Statement on Monetary Policy – November 2013 Box B: The Increase in the Unemployment Rate
Since mid 2011, the unemployment rate has risen by around ¾ percentage point to 5¾ per cent. This increase has been fairly gradual, which contrasts with previous episodes of rising unemployment that have typically been much sharper (Graph B1). The unemployment rate remains below the average of the past few decades, but it is around the highest it has been since 2003, and the increase has been accompanied by a decline in both wage growth and inflation pressures. There are a number of factors that may have contributed to the rise in the unemployment rate, including cyclically weak demand for labour resulting in employment growing more slowly than labour supply, as well as structural influences that affect the efficiency with which unemployed workers are matched to vacant jobs.
The increase in the unemployment rate over the past couple of years is not the result of a reduction in employment. In annualised terms, employment has grown at an average pace of 1 per cent. But this growth has not kept pace with the growth in the labour force (the number of people working or available and actively looking for work), which has been around 1.4 per cent annually (Graph B2). As a result, the number of unemployed, and their share of the labour force, has increased.
Growth in the labour force is determined by two factors: the growth in the working-age population and changes in the participation rate. The growth in the working-age population is largely influenced by demographic and policy developments and is relatively insensitive to economic cycles: it has averaged 1.7 per cent per year since mid 2011. In contrast, the participation rate tends to decrease during slowdowns as incentives to search actively for a job decline. While labour force participation has declined since mid 2011, this decline has been only slightly larger in magnitude than the average in previous episodes of rising unemployment.
The subdued pace of employment growth since mid 2011 appears to have largely reflected a weakening in employers' demand for labour, as seen across a number of indicators. The growth of output over recent years has been a bit below its longer-term average and indicators of firms' demand for new employees – job vacancies, job advertisements and business surveys of employment intentions – have shown pronounced declines. Slower growth in output, including because of the elevated level of the exchange rate (which has seen a loss of competitiveness in many traded-sector industries), has also seen some firms focus on containing costs, including labour costs. This may have helped to contribute to faster growth in labour productivity than the average of the decade prior to June 2011.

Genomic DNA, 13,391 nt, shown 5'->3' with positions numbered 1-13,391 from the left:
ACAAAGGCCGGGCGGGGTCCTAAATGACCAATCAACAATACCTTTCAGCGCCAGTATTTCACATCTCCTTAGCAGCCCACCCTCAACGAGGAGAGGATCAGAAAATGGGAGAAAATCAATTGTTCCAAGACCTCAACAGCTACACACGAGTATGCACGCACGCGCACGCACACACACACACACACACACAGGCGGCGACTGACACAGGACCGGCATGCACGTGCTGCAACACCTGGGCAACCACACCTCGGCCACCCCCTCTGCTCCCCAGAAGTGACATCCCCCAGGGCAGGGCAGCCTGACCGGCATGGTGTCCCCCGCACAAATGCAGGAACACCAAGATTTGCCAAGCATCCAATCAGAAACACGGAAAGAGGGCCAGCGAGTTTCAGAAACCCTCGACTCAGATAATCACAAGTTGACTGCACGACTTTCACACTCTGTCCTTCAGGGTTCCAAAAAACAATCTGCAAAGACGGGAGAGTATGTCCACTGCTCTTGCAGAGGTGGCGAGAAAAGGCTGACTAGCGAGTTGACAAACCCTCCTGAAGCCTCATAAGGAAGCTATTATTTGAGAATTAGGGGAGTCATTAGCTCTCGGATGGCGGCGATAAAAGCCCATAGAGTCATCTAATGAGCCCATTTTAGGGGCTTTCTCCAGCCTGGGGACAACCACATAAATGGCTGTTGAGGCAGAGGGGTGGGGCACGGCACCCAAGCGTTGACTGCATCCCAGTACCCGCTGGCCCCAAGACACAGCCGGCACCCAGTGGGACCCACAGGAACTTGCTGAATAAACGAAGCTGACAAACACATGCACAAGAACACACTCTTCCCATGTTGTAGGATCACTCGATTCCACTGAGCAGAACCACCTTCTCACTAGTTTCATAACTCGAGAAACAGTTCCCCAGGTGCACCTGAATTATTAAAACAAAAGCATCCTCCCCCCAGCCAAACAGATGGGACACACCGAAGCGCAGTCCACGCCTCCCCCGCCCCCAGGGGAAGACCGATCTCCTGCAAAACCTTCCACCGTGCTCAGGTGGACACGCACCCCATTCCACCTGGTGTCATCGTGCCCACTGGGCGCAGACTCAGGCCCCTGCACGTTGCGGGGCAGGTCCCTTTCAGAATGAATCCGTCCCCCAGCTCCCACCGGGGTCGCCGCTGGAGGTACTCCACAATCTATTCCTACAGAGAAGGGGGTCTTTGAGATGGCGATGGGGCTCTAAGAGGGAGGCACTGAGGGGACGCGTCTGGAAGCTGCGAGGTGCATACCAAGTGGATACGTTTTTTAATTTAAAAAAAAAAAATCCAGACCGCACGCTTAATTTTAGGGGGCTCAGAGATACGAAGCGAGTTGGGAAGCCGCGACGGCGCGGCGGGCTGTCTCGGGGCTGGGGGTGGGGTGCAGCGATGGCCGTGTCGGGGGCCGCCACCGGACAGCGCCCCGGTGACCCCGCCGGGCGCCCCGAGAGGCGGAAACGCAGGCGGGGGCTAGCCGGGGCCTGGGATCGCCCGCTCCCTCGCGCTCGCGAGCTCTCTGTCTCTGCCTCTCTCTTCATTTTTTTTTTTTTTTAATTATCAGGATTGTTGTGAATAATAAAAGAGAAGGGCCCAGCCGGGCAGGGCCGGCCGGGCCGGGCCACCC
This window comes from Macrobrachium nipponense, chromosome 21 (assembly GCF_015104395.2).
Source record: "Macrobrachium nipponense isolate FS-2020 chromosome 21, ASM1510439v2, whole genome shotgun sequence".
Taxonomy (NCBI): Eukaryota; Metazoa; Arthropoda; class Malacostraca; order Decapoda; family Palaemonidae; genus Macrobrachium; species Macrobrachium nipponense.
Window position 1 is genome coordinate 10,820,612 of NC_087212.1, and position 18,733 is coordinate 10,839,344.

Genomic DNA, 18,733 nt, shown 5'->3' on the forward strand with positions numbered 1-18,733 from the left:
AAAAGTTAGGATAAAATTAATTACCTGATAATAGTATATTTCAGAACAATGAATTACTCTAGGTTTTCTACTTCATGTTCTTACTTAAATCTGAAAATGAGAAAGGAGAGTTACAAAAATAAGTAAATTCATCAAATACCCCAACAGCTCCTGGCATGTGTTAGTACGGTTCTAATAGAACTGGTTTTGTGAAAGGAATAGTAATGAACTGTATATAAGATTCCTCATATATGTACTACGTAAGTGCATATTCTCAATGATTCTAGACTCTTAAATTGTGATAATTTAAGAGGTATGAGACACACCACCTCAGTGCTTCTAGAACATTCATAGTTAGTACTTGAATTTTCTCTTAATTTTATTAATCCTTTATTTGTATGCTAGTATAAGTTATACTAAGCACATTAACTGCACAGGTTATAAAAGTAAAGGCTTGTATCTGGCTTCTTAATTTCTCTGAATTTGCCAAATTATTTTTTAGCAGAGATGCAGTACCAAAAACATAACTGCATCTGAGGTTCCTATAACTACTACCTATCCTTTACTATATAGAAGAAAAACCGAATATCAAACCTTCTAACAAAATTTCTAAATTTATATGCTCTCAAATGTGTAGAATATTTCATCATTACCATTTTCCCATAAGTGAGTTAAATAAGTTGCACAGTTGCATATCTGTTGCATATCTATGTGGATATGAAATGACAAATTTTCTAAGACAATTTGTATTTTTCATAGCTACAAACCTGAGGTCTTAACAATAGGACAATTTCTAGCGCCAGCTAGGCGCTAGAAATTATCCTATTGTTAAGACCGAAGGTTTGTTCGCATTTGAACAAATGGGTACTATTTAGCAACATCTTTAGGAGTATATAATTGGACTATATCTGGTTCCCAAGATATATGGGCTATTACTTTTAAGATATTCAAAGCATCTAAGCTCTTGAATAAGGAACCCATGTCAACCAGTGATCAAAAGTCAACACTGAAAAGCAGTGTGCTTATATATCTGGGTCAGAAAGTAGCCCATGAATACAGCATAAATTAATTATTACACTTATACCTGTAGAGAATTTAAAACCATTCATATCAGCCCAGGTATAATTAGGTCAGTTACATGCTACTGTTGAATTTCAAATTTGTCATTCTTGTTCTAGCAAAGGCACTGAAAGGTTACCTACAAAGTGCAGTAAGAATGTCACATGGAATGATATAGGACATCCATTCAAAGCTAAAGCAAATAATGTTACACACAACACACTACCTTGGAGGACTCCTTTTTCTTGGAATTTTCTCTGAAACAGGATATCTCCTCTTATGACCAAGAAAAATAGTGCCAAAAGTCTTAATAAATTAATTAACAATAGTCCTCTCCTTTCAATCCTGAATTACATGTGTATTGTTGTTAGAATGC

Over the past year or so, a deterioration in the prospects for some mining projects and the transition to the less labour-intensive production phase of the mining boom have also weighed on the demand for labour in mining and mining-related industries. Moreover, the increase in unemployment since mid 2011 has been concentrated among male workers, who tend to account for a larger share of employment in mining and other more cyclical industries.
Subdued employment growth, and a rising unemployment rate, can also reflect the ability to match unemployed workers to vacant jobs. Workers differ in their qualifications, experience and place of residence, while jobs differ according to the skills required and the location of employment. So both unemployed workers and employers may need to search for a period of time before finding an appropriate ‘match’.
Many workers have a short search period between leaving one job and finding a new job and so are unemployed only temporarily. A commonly used (albeit imperfect) estimate of this form of unemployment, which is termed ‘frictional’ unemployment, is the number of unemployed persons that have been unemployed for less than four weeks; this measure has remained more or less constant (as a share of the labour force) for some time (Graph B3).